Mangalore's skyline is defined by the deep red tiles used on the rooftops of the houses and industrial buildings. The tiles that are used are called Mangalore tiles and like the name suggests are native to this place. In fact I learnt that a German missionary named Plebot set up one of the first tile making factories in 1860 in Mangalore after finding huge deposits of clay in the river banks needed for this particular tile production. Now with the heavy usage of concrete many of these flourishing tile factories in Mangalore had to close down as they could not keep up with the tough competition. We had the opportunity to visit one of the few factories which still continue to do very well and manufacture these tiles in the traditional methods from the past. This was the Bharath Tile Factory located in a little town called Kallianpur in South Kanara. The tiles produced here were also used in the very famous Victoria Railway Terminus Station (VT Station) in the 1870s.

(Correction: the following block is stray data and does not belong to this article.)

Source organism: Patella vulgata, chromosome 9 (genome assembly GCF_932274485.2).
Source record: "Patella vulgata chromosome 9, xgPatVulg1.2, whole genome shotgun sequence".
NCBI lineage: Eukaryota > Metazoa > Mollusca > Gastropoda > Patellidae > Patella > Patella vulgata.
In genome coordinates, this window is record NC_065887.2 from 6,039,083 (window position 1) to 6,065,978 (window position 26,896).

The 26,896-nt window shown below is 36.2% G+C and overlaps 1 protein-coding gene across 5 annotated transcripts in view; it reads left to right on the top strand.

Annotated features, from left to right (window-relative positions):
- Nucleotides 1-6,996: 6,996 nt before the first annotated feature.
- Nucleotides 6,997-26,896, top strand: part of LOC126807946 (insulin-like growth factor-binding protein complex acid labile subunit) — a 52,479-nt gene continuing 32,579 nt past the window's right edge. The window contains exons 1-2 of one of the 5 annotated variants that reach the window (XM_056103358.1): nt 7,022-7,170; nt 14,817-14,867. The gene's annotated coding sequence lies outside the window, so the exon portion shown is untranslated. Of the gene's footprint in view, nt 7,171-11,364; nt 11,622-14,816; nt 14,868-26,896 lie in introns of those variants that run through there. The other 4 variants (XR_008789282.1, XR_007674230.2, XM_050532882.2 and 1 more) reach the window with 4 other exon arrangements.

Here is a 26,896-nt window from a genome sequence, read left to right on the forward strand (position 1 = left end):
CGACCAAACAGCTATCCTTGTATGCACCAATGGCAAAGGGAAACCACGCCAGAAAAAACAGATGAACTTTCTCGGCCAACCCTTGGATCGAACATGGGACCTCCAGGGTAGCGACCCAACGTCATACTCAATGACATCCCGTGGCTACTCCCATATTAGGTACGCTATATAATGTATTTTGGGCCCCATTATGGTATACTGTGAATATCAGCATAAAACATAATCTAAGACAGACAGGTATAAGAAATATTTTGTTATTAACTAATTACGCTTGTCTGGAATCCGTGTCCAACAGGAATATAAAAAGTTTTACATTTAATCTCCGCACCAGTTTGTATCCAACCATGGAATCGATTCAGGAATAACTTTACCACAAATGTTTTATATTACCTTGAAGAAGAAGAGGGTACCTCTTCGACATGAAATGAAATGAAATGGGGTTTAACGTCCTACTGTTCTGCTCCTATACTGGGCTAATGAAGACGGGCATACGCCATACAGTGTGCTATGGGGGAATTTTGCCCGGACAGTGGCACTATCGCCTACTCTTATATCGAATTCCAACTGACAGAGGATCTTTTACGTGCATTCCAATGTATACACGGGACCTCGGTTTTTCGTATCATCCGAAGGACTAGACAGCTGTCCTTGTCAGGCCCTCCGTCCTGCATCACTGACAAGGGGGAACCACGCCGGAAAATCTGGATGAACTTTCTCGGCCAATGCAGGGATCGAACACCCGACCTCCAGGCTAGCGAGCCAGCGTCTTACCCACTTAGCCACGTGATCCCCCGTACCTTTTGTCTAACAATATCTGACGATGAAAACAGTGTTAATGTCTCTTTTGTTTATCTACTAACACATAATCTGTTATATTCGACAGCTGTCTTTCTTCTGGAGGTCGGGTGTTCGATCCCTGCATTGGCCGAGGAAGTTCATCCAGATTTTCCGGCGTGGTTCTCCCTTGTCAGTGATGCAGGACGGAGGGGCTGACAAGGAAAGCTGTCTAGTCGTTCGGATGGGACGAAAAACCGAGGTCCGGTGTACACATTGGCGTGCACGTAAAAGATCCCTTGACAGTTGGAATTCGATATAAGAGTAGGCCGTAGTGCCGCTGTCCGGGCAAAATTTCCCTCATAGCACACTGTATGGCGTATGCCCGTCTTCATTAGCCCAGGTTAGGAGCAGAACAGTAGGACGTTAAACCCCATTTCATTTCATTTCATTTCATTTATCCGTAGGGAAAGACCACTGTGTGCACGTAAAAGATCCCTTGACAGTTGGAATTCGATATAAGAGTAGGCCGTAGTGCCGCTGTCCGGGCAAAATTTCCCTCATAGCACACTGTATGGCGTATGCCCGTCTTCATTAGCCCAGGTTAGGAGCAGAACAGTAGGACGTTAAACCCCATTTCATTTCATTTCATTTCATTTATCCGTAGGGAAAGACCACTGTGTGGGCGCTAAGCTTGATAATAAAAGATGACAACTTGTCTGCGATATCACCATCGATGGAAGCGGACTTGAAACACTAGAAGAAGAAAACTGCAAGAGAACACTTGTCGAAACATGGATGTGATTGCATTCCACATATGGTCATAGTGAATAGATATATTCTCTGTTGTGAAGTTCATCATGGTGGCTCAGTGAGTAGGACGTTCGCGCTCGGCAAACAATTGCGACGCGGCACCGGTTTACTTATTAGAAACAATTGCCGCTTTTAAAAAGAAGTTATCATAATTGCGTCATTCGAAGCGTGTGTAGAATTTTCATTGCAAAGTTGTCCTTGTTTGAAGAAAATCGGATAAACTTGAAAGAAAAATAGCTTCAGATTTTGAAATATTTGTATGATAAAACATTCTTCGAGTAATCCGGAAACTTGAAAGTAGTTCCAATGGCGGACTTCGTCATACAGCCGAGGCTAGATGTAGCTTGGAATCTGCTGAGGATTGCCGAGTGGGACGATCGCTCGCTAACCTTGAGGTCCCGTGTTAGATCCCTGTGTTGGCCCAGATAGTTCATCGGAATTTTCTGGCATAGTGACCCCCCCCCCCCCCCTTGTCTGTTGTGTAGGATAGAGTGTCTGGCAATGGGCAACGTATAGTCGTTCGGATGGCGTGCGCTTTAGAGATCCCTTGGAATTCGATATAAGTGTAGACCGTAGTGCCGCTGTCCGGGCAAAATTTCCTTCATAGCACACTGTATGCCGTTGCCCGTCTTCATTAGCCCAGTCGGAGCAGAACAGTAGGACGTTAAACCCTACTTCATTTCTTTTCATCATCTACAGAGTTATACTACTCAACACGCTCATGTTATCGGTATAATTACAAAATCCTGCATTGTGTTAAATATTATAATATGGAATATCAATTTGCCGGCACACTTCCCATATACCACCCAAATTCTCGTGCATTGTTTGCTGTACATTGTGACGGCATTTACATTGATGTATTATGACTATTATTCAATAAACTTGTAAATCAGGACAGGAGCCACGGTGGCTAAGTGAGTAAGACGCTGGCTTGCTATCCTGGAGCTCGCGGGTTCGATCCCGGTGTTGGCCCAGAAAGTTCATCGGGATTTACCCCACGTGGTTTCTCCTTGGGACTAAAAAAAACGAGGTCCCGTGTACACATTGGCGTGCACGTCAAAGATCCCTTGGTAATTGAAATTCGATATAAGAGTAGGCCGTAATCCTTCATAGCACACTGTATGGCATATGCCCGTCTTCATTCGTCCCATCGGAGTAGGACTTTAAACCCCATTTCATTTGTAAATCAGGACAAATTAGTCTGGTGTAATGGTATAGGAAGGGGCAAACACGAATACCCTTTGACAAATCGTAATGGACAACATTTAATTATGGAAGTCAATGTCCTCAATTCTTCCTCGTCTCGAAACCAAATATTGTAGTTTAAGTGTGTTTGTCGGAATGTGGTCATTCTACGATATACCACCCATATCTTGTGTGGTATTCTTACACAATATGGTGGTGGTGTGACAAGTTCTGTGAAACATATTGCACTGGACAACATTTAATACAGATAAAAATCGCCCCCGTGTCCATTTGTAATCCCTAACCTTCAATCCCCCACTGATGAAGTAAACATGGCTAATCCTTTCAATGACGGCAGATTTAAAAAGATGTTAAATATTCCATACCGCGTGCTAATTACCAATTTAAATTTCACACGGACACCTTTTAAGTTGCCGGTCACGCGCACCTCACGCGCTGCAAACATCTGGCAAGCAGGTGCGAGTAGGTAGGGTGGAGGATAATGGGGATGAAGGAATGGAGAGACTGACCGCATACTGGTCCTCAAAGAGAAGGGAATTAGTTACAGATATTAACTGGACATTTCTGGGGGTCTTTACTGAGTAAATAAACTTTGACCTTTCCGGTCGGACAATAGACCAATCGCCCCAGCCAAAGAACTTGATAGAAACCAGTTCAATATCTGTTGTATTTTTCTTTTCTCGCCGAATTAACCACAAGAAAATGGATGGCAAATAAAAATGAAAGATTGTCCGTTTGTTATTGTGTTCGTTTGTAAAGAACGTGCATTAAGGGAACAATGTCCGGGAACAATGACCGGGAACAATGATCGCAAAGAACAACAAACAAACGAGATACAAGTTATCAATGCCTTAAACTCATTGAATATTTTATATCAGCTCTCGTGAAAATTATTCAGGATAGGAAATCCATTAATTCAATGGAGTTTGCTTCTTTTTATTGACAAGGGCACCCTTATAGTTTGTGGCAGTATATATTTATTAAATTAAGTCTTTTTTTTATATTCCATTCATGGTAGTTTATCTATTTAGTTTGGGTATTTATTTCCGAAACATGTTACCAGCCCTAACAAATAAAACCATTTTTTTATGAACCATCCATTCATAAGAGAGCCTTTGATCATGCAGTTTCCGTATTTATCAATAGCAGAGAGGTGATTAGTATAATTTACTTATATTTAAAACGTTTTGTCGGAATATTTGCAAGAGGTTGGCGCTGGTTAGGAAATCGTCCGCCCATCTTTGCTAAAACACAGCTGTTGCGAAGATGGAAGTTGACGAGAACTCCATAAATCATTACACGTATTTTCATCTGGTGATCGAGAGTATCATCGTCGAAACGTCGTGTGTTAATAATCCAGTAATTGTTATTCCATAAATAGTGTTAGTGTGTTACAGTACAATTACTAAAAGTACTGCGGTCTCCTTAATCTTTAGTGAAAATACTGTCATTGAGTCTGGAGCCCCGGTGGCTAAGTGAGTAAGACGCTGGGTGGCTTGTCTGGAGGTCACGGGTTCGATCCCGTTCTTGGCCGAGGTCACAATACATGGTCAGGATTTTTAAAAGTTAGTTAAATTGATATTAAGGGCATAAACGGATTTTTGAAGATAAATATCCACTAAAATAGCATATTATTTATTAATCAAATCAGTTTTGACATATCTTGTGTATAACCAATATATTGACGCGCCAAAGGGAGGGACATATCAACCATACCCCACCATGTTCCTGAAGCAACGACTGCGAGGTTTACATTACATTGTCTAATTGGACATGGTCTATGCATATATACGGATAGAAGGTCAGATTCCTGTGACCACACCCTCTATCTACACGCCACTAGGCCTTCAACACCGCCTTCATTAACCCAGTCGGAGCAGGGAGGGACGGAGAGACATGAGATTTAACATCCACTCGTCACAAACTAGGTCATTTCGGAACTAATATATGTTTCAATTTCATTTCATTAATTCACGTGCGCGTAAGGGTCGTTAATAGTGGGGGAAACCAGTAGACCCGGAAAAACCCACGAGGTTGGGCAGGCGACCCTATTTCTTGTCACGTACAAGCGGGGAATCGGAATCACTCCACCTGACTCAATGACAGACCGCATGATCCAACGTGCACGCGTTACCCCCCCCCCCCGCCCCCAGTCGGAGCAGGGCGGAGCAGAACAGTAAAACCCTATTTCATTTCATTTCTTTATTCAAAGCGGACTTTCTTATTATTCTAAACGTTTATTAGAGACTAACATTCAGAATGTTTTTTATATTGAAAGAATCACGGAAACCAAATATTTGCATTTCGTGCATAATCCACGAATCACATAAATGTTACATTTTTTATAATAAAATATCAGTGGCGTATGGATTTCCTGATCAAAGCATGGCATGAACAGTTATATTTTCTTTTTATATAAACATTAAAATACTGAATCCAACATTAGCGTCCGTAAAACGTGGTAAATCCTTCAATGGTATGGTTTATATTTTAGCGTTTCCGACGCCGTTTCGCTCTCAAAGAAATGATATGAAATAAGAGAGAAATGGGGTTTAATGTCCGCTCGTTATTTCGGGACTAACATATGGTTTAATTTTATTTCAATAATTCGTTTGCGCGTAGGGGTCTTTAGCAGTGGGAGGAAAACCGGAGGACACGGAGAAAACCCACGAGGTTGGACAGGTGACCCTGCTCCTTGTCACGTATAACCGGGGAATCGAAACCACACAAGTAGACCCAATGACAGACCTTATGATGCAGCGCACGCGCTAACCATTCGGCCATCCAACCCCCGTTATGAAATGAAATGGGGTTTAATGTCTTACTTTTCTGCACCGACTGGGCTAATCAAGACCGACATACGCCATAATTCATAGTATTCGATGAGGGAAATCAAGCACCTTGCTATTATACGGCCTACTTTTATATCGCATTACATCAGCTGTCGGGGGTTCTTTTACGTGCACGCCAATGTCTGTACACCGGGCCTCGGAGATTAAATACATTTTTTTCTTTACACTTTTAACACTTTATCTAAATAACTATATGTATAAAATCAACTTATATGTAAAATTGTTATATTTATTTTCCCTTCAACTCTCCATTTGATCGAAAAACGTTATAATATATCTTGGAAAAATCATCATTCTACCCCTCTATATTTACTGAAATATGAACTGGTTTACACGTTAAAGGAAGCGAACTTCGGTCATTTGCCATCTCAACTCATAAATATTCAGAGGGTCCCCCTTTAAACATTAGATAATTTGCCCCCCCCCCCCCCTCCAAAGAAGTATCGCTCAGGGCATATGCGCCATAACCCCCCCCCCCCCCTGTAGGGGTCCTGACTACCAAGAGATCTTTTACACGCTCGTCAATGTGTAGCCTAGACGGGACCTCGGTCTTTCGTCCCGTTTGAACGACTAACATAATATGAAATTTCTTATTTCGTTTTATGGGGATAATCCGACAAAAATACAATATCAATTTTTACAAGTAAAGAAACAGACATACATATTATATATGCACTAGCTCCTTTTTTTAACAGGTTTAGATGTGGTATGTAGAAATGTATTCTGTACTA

The tour of the tile manufacturing process was fascinating the clay was first compressed, placed in a mold and cut to exact measurements. This is placed in another machine and the factory logos are put on it. Any extra clay is removed and sent to be carried for firing and later glazing.
The best part was the usage of the baking kilns where the tiles are baked at very high temperatures.
At the end there is a very strict quality process where the tiles are graded into different categories.